When I was first told about the Japanese Camp I was 19 years old. Still just a young man, I had no idea where I was going in life and it appeared to be one big adventure. Somehow the intrigue of hitchhiking up and down the Pacific coast was more appealing than being confined to the structure of a classroom. I dropped out of a couple semesters of college and moved to the desert in 1977. I have often said that I had no idea what to do with myself and my parents didn’t know what to do with me either. With infinite wisdom they purchased 5 acres of land and commissioned a retired army sergeant living nearby to be my mentor. I was to begin a new journey, living in a 15’ travel trailer, 150 miles from Los Angeles, out on the western edge of the Mohave Desert. The army sergeant was Bill Pullen and he took an interest in me, he never gave up on me, and he began to teach me the common sense about life that will be with me until I am gone. He was like a second Dad to me.


In his retirement, Bill had been doing construction work in the valley. He could build anything from the ground up. It was to be my course of life, to learn all of the building trades and develop the confidence I needed to keep me from wandering all over the country. Slowly over the years my life began to change.  I learned to build houses, entirely of my own labor. It taught me perseverance. It taught me to think. Bill would sit down with me when we took our breaks and he would ask me, “Okay, is there a better way to do this?” We talked about the history of what we were doing and the possibilities of how we could do it better. I learned to calculated our rate of completion and then learned how to adjust the estimates based on our partial work. Early on I remember calculating how long it would take me to dig a foundation, estimating every shovel full and every wheelbarrow load. I had to decide whether or not I wanted to earn the money or let some guy on a tractor get the money. I decided to dig the foundation by hand and I got to keep the money. I grew to understand the value of work and it was a good feeling to know that not only could I physically accomplish the work but that I had been learning the skills to calculate the result before it was begun.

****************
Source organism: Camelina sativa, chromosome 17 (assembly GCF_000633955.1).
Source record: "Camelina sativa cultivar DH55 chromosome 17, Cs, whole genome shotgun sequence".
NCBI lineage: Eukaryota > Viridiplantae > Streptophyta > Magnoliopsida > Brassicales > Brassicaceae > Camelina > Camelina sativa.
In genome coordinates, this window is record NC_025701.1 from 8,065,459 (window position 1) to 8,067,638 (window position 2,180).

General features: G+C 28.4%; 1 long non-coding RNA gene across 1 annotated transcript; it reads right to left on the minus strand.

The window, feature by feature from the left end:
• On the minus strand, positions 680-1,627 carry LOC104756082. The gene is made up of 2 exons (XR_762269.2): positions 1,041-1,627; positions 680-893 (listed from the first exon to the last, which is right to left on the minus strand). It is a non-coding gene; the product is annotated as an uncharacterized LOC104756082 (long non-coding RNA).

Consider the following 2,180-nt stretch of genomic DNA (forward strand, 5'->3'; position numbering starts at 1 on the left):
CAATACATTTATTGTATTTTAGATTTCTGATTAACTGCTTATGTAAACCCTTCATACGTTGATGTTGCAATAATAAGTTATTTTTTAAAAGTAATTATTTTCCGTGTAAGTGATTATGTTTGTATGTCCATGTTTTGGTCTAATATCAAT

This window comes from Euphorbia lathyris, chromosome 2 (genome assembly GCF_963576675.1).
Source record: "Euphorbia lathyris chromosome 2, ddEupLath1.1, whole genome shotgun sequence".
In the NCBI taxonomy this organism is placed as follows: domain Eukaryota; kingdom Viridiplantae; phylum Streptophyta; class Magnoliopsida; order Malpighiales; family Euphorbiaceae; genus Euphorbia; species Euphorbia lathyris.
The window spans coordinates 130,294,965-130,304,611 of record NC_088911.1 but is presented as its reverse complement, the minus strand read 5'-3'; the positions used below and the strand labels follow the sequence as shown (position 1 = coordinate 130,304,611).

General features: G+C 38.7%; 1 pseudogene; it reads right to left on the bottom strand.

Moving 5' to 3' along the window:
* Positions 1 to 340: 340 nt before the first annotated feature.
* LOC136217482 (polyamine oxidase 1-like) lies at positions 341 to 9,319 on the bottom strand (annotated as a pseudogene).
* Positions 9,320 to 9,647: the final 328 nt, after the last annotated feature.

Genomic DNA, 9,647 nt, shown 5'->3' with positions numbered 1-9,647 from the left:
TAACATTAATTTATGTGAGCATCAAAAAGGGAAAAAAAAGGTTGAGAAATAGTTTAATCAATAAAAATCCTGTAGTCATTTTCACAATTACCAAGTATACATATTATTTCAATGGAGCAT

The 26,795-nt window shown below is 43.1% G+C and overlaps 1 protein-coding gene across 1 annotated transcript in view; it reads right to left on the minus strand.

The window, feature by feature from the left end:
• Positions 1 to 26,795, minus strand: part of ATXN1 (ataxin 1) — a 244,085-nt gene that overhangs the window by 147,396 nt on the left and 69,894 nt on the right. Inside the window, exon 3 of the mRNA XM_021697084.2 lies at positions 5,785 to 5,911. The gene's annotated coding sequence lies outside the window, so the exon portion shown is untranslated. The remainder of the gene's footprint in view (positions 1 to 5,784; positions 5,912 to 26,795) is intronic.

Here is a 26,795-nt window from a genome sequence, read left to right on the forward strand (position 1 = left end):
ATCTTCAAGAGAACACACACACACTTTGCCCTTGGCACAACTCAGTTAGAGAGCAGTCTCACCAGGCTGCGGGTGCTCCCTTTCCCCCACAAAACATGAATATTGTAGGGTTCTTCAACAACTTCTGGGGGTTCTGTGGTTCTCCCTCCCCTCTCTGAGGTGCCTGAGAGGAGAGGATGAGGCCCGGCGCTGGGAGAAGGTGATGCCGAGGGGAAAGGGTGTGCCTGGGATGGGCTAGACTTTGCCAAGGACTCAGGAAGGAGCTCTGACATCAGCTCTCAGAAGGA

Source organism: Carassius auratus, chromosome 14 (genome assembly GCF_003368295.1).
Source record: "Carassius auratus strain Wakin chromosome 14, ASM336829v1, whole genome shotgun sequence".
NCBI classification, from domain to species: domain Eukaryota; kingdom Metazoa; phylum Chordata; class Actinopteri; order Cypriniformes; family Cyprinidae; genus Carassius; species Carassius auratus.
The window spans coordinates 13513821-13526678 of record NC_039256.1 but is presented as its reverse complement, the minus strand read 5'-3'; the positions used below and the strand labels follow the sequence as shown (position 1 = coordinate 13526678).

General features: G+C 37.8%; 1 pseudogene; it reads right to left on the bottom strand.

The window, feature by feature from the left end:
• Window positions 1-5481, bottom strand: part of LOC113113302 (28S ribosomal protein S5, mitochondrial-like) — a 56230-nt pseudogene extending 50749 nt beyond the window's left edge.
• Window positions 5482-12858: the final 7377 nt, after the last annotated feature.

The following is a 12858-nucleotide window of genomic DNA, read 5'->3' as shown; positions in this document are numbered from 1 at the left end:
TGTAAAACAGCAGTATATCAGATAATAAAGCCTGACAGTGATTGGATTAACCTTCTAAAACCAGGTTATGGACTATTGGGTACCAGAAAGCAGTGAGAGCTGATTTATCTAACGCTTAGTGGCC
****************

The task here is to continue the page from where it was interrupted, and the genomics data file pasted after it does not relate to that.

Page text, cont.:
I now have over 30 years of dedicated experience and education in the building trades where I learned to research the best materials to use, transport, handle, install and finish countless materials, all the time knowing I was the only one responsible from start to finish. My work has evolved to include supervision of multi-million dollar projects, managing all trades toward successful completion of the finest homes in the desert. Whatever I am building it has to work and it has to work well. I have great pride in the quality finished work I have accomplished.


I have also worked on my family genealogy for many years. The skills I developed from that work has proved invaluable for this research project. I have the patience and persistence that allows me to endure hours upon hours of searching. My brother once told me that it was not enough to find your family on a census record but to read every page of the census, as a walk through main street, introducing yourself to every person in the entire town. I believe he is right.


I will see this research through to the end and it will include turning over all of the information to the Japanese American National Museum and the San Bernardino County Historical Archives. I will continue to pursue all resources until I know the entire story of the Japanese Camp.


Phillip


Me, my army rifle and birthday cake, 1962